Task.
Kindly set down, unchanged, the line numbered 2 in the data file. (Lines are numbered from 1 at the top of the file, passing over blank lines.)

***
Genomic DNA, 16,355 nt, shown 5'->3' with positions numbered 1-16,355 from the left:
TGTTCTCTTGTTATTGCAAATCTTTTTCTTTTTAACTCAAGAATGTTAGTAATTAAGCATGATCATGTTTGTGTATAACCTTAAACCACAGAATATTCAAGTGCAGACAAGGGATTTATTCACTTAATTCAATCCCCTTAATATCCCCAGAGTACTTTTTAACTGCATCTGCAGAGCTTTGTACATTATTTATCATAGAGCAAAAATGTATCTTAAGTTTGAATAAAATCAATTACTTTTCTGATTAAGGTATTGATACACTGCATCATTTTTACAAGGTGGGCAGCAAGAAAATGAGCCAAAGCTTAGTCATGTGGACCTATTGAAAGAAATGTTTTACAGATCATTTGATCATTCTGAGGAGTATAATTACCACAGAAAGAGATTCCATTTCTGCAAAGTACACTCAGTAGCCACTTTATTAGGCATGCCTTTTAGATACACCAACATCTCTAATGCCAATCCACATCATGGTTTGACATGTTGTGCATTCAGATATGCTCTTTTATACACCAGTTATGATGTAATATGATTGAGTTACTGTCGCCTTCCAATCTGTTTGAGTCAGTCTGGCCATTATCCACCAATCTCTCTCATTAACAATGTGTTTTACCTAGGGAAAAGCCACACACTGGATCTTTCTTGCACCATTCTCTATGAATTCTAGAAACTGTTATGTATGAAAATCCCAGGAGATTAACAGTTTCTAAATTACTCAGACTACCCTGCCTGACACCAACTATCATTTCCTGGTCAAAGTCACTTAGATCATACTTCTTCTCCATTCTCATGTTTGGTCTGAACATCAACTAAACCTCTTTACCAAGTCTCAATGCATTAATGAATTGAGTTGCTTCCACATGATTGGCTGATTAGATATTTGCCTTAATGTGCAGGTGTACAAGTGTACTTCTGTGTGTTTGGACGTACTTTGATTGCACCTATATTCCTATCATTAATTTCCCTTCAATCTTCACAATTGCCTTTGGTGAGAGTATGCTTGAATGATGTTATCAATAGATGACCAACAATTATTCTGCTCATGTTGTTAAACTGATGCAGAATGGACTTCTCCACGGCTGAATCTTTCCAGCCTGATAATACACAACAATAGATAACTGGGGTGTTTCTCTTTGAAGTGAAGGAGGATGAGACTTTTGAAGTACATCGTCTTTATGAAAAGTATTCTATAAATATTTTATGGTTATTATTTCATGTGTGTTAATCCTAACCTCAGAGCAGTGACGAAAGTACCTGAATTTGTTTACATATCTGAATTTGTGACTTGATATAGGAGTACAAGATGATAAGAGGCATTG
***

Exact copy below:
TGTTCTCTTGTTATTGCAAATCTTTTTCTTTTTAACTCAAGAATGTTAGTAATTAAGCATGATCATGTTTGTGTATAACCTTAAACCACAGAATATTCAAGTGCAGACAAGGGATTTATTCACTTAATTCAATCCCCTTAATATCCCCAGAGTACTTTTTAACTGCATCTGCAGAGCTTTGTACATTATTTATCATAGAGCAAAAATGTATCTTAAGTTTGAATAAAATCAATTACTTTTCTGATTAAGGTATTGATACACTGCATCATTTTTACAAGGTGGGCAGCAAGAAAATGAGCCAAAGCTTAGTCATGTGGACCTATTGAAAGAAATGTTTTACAGATCATTTGATCATTCTGAGGAGTATAATTACCACAGAAAGAGATTCCATTTCTGCAAAGTACACTCAGTAGCCACTTTATTAGGCATGCCTTTTAGATACACCAACATCTCTAATGCCAATCCACATCATGGTTTGACATGTTGTGCATTCAGATATGCTCTTTTATACACCAGTTATGATGTAATATGATTGAGTTACTGTCGCCTTCCAATCTGTTTGAGTCAGTCTGGCCATTATCCACCAATCTCTCTCATTAACAATGTGTTTTACCTAGGGAAAAGCCACACACTGGATCTTTCTTGCACCATTCTCTATGAATTCTAGAAACTGTTATGTATGAAAATCCCAGGAGATTAACAGTTTCTAAATTACTCAGACTACCCTGCCTGACACCAACTATCATTTCCTGGTCAAAGTCACTTAGATCATACTTCTTCTCCATTCTCATGTTTGGTCTGAACATCAACTAAACCTCTTTACCAAGTCTCAATGCATTAATGAATTGAGTTGCTTCCACATGATTGGCTGATTAGATATTTGCCTTAATGTGCAGGTGTACAAGTGTACTTCTGTGTGTTTGGACGTACTTTGATTGCACCTATATTCCTATCATTAATTTCCCTTCAATCTTCACAATTGCCTTTGGTGAGAGTATGCTTGAATGATGTTATCAATAGATGACCAACAATTATTCTGCTCATGTTGTTAAACTGATGCAGAATGGACTTCTCCACGGCTGAATCTTTCCAGCCTGATAATACACAACAATAGATAACTGGGGTGTTTCTCTTTGAAGTGAAGGAGGATGAGACTTTTGAAGTACATCGTCTTTATGAAAAGTATTCTATAAATATTTTATGGTTATTATTTCATGTGTGTTAATCCTAACCTCAGAGCAGTGACGAAAGTACCTGAATTTGTTTACATATCTGAATTTGTGACTTGATATAGGAGTACAAGATGATAAGAGGCATTG